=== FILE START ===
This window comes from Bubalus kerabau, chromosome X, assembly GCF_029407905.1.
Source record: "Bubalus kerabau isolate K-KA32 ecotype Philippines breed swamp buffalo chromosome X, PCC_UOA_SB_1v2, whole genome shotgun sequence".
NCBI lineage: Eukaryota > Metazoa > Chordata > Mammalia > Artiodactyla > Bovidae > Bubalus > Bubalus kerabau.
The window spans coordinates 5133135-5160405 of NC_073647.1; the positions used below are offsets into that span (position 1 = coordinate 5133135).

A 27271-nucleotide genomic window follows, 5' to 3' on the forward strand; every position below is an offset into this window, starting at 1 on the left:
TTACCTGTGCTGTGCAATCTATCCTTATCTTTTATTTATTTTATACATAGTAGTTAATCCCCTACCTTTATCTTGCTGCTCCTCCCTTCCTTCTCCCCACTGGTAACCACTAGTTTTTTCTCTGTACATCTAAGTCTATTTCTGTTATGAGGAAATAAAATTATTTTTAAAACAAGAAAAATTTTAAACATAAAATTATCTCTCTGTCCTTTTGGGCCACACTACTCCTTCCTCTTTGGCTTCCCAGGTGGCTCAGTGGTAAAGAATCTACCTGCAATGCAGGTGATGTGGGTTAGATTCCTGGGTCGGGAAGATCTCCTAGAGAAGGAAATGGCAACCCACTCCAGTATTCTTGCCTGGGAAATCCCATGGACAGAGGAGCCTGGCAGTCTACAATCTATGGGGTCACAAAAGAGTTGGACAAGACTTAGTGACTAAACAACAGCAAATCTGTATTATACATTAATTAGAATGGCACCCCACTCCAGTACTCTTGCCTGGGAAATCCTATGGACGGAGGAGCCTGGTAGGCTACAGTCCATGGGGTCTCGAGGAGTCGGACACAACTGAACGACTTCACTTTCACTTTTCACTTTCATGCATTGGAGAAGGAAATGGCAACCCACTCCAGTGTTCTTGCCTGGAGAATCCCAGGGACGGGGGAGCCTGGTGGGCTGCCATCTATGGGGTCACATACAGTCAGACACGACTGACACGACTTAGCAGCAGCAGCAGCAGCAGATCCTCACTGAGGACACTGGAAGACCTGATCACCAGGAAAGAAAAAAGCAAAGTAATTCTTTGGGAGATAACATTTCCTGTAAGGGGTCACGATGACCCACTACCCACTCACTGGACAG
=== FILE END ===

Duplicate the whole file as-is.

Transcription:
This window comes from Bubalus kerabau, chromosome X, assembly GCF_029407905.1.
Source record: "Bubalus kerabau isolate K-KA32 ecotype Philippines breed swamp buffalo chromosome X, PCC_UOA_SB_1v2, whole genome shotgun sequence".
NCBI lineage: Eukaryota > Metazoa > Chordata > Mammalia > Artiodactyla > Bovidae > Bubalus > Bubalus kerabau.
The window spans coordinates 5133135-5160405 of NC_073647.1; the positions used below are offsets into that span (position 1 = coordinate 5133135).

A 27271-nucleotide genomic window follows, 5' to 3' on the forward strand; every position below is an offset into this window, starting at 1 on the left:
TTACCTGTGCTGTGCAATCTATCCTTATCTTTTATTTATTTTATACATAGTAGTTAATCCCCTACCTTTATCTTGCTGCTCCTCCCTTCCTTCTCCCCACTGGTAACCACTAGTTTTTTCTCTGTACATCTAAGTCTATTTCTGTTATGAGGAAATAAAATTATTTTTAAAACAAGAAAAATTTTAAACATAAAATTATCTCTCTGTCCTTTTGGGCCACACTACTCCTTCCTCTTTGGCTTCCCAGGTGGCTCAGTGGTAAAGAATCTACCTGCAATGCAGGTGATGTGGGTTAGATTCCTGGGTCGGGAAGATCTCCTAGAGAAGGAAATGGCAACCCACTCCAGTATTCTTGCCTGGGAAATCCCATGGACAGAGGAGCCTGGCAGTCTACAATCTATGGGGTCACAAAAGAGTTGGACAAGACTTAGTGACTAAACAACAGCAAATCTGTATTATACATTAATTAGAATGGCACCCCACTCCAGTACTCTTGCCTGGGAAATCCTATGGACGGAGGAGCCTGGTAGGCTACAGTCCATGGGGTCTCGAGGAGTCGGACACAACTGAACGACTTCACTTTCACTTTTCACTTTCATGCATTGGAGAAGGAAATGGCAACCCACTCCAGTGTTCTTGCCTGGAGAATCCCAGGGACGGGGGAGCCTGGTGGGCTGCCATCTATGGGGTCACATACAGTCAGACACGACTGACACGACTTAGCAGCAGCAGCAGCAGCAGATCCTCACTGAGGACACTGGAAGACCTGATCACCAGGAAAGAAAAAAGCAAAGTAATTCTTTGGGAGATAACATTTCCTGTAAGGGGTCACGATGACCCACTACCCACTCACTGGACAG